Rearview Mirror

May 10, 2023

The Federal Reserve (“Fed”) has a dual mandate for maximum employment and price stability. It seeks to achieve these goals through monetary policy by controlling short-term interest rates and money supply. Achieving these two objectives is complicated by the reality that non-monetary factors, such as pandemics, fiscal profligacy, wars, and weather, can overwhelm the Fed’s efforts. The Fed is the largest employer in the world of doctorate-level economists with over 900 PhDs on staff. Despite this immense brain power and academic pedigree, the Fed is reliably wrong at critical turns in the economic cycle. The Fed’s monetary policies impact with a six- to twelve-month time lag, while it admits to being “data-dependent” on lagging or coincident indicators, such as employment or inflation. Hockey great Wayne Gretzky’s famous quote to “skate to where the puck is going” would not describe recent Fed policy decisions. A more apt description would be looking in the rearview mirror to drive your car.

Lyell Wealth Management sees the Fed as having made a policy error by raising interest rates too high, too fast. The Fed views the labor market as too “tight” and sees higher rates as a means to increase unemployment and alleviate wage pressure. In our view the Fed should have stopped raising rates a few hikes ago and let the impact of its prior tightening flow through the economy. The Fed has tightened rates at more than 2x the speed as compared to the prior tightening cycles this century, averaging ~1.2 basis points per day (Chart 1).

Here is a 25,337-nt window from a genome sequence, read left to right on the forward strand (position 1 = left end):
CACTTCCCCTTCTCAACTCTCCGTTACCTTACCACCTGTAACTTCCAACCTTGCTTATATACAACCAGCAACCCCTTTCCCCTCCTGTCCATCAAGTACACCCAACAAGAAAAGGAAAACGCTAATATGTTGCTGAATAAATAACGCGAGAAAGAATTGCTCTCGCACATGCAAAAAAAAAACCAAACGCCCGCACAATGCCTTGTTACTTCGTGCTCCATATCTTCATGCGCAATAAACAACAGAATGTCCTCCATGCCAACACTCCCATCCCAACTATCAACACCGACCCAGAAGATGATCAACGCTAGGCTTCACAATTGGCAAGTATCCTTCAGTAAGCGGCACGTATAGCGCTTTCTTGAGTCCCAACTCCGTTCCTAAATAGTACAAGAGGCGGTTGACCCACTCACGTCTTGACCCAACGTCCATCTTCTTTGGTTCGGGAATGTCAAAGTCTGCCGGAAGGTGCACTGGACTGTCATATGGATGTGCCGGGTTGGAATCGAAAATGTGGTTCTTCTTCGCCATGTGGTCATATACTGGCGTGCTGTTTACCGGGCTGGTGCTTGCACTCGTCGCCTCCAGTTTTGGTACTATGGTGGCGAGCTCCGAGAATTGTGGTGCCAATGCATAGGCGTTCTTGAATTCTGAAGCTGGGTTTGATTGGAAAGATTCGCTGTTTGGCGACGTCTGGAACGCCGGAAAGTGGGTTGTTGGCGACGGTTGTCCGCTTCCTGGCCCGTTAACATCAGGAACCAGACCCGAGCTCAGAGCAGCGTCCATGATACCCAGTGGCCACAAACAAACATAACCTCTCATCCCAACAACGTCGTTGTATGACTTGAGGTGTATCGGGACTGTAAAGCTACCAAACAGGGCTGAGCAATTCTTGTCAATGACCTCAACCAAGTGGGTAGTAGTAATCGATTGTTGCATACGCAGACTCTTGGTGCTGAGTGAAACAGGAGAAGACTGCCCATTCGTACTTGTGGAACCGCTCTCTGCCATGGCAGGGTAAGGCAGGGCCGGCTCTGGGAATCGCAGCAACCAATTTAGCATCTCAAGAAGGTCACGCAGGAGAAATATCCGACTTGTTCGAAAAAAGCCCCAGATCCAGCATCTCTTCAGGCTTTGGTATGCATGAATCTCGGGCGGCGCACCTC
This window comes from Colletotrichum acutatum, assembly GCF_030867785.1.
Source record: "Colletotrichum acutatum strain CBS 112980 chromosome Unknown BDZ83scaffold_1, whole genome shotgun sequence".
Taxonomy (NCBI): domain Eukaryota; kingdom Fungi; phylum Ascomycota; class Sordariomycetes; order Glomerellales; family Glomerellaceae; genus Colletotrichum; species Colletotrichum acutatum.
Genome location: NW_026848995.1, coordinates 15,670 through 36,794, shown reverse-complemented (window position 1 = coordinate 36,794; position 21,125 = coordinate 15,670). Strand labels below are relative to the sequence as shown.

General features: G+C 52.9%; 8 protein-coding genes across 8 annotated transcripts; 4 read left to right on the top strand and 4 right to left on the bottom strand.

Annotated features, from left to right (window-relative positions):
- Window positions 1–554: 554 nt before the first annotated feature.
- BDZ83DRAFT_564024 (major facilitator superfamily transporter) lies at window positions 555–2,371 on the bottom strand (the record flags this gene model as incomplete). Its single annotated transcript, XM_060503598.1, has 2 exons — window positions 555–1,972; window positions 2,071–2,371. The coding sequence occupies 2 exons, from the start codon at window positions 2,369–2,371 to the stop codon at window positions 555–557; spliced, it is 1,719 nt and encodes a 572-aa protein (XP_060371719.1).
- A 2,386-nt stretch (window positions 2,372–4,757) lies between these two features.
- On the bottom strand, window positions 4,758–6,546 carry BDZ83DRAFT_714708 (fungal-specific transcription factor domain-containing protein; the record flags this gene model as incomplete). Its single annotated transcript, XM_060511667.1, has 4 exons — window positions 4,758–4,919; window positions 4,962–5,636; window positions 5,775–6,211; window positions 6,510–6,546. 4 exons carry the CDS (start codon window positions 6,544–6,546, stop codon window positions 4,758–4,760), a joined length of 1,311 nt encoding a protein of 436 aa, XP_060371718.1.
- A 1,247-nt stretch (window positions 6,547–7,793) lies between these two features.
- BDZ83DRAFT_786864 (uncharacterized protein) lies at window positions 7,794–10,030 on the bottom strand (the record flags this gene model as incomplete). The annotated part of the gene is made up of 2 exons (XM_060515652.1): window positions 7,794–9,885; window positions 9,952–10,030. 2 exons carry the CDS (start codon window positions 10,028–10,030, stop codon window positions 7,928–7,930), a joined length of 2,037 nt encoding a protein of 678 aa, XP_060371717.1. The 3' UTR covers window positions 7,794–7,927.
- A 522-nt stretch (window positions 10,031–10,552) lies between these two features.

The Fed’s incessant pace has contributed to instability in the financial system and helped cause a series of bank failures. Although the number of bank failures is thus far less than during the Global Financial Crisis (“GFC”), 2023 is already in the ballpark of 2008 in terms of cumulative bank assets and deposits at failed banks (Chart 2).

The dramatic loss of confidence surrounding Silicon Valley Bank’s March 10th failure is well illustrated by the shift out of banking system deposits and into brokerage money market funds (Chart 3).